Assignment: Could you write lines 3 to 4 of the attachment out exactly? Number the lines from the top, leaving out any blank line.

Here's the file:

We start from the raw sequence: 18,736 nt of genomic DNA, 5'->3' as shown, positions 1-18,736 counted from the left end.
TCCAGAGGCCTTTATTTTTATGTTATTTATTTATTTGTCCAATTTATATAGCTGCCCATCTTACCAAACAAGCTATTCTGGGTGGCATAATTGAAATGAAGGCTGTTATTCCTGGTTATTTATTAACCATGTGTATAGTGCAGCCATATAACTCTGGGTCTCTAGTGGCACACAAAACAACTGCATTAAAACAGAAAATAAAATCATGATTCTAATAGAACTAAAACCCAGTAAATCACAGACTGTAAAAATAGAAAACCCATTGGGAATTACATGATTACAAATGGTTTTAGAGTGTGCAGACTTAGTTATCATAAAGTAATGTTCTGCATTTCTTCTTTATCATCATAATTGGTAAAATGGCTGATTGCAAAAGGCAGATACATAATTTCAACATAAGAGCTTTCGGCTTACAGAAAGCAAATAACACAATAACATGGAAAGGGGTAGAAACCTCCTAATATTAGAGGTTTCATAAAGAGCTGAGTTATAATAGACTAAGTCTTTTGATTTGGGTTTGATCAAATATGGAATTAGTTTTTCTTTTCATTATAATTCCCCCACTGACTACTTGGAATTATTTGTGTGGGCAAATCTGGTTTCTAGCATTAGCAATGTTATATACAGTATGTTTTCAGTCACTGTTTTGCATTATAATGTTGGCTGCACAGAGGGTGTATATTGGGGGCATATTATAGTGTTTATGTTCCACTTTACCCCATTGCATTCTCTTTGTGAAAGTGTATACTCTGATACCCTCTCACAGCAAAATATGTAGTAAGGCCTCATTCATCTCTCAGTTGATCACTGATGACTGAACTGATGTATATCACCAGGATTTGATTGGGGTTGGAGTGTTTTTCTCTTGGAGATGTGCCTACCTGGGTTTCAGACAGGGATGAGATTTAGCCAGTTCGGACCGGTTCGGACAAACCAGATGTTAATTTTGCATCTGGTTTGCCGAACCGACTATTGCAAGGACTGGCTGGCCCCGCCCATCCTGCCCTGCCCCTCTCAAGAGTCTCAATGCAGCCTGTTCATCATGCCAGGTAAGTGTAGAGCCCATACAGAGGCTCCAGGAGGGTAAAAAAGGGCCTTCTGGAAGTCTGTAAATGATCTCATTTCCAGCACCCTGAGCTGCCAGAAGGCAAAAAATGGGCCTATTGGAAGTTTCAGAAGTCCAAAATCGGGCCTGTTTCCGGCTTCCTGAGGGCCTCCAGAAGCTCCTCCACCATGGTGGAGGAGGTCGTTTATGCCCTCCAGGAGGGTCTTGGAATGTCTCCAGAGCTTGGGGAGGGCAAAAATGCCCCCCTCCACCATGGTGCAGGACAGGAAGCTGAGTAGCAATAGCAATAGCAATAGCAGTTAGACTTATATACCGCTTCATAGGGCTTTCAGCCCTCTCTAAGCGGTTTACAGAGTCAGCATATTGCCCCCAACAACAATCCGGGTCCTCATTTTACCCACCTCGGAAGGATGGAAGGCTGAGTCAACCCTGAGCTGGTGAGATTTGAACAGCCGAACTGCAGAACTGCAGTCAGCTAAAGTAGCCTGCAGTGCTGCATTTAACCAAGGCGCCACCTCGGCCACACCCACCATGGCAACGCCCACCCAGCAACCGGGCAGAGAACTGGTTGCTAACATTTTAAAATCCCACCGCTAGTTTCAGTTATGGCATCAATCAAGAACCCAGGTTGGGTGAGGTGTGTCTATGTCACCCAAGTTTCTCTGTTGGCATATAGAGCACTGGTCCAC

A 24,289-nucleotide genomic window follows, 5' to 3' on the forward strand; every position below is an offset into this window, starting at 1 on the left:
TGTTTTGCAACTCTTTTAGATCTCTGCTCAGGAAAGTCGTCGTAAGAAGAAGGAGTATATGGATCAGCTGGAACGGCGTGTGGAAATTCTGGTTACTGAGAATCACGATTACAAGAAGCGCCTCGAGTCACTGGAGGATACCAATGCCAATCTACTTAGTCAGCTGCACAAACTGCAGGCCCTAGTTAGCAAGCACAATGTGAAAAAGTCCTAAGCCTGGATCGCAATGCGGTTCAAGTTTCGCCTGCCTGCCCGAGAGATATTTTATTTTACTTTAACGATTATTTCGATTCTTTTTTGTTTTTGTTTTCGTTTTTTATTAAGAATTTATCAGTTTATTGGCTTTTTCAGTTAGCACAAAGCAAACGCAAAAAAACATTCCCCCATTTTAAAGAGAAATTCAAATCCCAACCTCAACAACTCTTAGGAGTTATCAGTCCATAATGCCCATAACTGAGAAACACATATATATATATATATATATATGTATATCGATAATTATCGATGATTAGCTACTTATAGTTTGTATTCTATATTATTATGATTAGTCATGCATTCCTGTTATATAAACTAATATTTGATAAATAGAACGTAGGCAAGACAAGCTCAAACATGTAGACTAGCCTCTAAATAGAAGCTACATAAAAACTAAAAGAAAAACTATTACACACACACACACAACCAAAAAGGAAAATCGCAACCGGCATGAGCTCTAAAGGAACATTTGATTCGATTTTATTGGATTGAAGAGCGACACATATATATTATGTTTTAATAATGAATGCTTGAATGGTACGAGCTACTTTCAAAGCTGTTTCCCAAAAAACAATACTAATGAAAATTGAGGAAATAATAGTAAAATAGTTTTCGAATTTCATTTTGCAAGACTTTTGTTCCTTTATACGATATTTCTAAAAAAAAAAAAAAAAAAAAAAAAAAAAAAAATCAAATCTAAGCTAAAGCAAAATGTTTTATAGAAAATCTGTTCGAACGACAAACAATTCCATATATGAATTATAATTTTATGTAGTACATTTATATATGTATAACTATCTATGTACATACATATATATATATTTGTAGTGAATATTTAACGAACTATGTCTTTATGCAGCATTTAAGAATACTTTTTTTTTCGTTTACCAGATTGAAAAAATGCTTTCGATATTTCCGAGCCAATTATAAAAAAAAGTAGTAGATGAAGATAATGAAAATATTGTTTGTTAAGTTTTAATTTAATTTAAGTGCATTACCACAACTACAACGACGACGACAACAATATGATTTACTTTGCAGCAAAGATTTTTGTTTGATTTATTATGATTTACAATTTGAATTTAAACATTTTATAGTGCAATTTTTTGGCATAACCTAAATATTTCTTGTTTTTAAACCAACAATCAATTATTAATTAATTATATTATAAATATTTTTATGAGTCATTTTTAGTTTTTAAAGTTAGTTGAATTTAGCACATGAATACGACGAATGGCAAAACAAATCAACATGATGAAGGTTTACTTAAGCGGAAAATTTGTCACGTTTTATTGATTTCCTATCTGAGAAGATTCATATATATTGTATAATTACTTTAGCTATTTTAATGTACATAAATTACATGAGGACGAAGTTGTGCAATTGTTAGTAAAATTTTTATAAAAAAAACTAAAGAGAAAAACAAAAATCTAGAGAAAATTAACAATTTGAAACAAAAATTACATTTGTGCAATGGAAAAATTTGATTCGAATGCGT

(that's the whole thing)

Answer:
A 24,289-nucleotide genomic window follows, 5' to 3' on the forward strand; every position below is an offset into this window, starting at 1 on the left:
TGTTTTGCAACTCTTTTAGATCTCTGCTCAGGAAAGTCGTCGTAAGAAGAAGGAGTATATGGATCAGCTGGAACGGCGTGTGGAAATTCTGGTTACTGAGAATCACGATTACAAGAAGCGCCTCGAGTCACTGGAGGATACCAATGCCAATCTACTTAGTCAGCTGCACAAACTGCAGGCCCTAGTTAGCAAGCACAATGTGAAAAAGTCCTAAGCCTGGATCGCAATGCGGTTCAAGTTTCGCCTGCCTGCCCGAGAGATATTTTATTTTACTTTAACGATTATTTCGATTCTTTTTTGTTTTTGTTTTCGTTTTTTATTAAGAATTTATCAGTTTATTGGCTTTTTCAGTTAGCACAAAGCAAACGCAAAAAAACATTCCCCCATTTTAAAGAGAAATTCAAATCCCAACCTCAACAACTCTTAGGAGTTATCAGTCCATAATGCCCATAACTGAGAAACACATATATATATATATATATATATGTATATCGATAATTATCGATGATTAGCTACTTATAGTTTGTATTCTATATTATTATGATTAGTCATGCATTCCTGTTATATAAACTAATATTTGATAAATAGAACGTAGGCAAGACAAGCTCAAACATGTAGACTAGCCTCTAAATAGAAGCTACATAAAAACTAAAAGAAAAACTATTACACACACACACACAACCAAAAAGGAAAATCGCAACCGGCATGAGCTCTAAAGGAACATTTGATTCGATTTTATTGGATTGAAGAGCGACACATATATATTATGTTTTAATAATGAATGCTTGAATGGTACGAGCTACTTTCAAAGCTGTTTCCCAAAAAACAATACTAATGAAAATTGAGGAAATAATAGTAAAATAGTTTTCGAATTTCATTTTGCAAGACTTTTGTTCCTTTATACGATATTTCTAAAAAAAAAAAAAAAAAAAAAAAAAAAAAAAATCAAATCTAAGCTAAAGCAAAATGTTTTATAGAAAATCTGTTCGAACGACAAACAATTCCATATATGAATTATAATTTTATGTAGTACATTTATATATGTATAACTATCTATGTACATACATATATATATATTTGTAGTGAATATTTAACGAACTATGTCTTTATGCAGCATTTAAGAATACTTTTTTTTTCGTTTACCAGATTGAAAAAATGCTTTCGATATTTCCGAGCCAATTATAAAAAAAAGTAGTAGATGAAGATAATGAAAATATTGTTTGTTAAGTTTTAATTTAATTTAAGTGCATTACCACAACTACAACGACGACGACAACAATATGATTTACTTTGCAGCAAAGATTTTTGTTTGATTTATTATGATTTACAATTTGAATTTAAACATTTTATAGTGCAATTTTTTGGCATAACCTAAATATTTCTTGTTTTTAAACCAACAATCAATTATTAATTAATTATATTATAAATATTTTTATGAGTCATTTTTAGTTTTTAAAGTTAGTTGAATTTAGCACATGAATACGACGAATGGCAAAACAAATCAACATGATGAAGGTTTACTTAAGCGGAAAATTTGTCACGTTTTATTGATTTCCTATCTGAGAAGATTCATATATATTGTATAATTACTTTAGCTATTTTAATGTACATAAATTACATGAGGACGAAGTTGTGCAATTGTTAGTAAAATTTTTATAAAAAAAACTAAAGAGAAAAACAAAAATCTAGAGAAAATTAACAATTTGAAACAAAAATTACATTTGTGCAATGGAAAAATTTGATTCGAATGCGT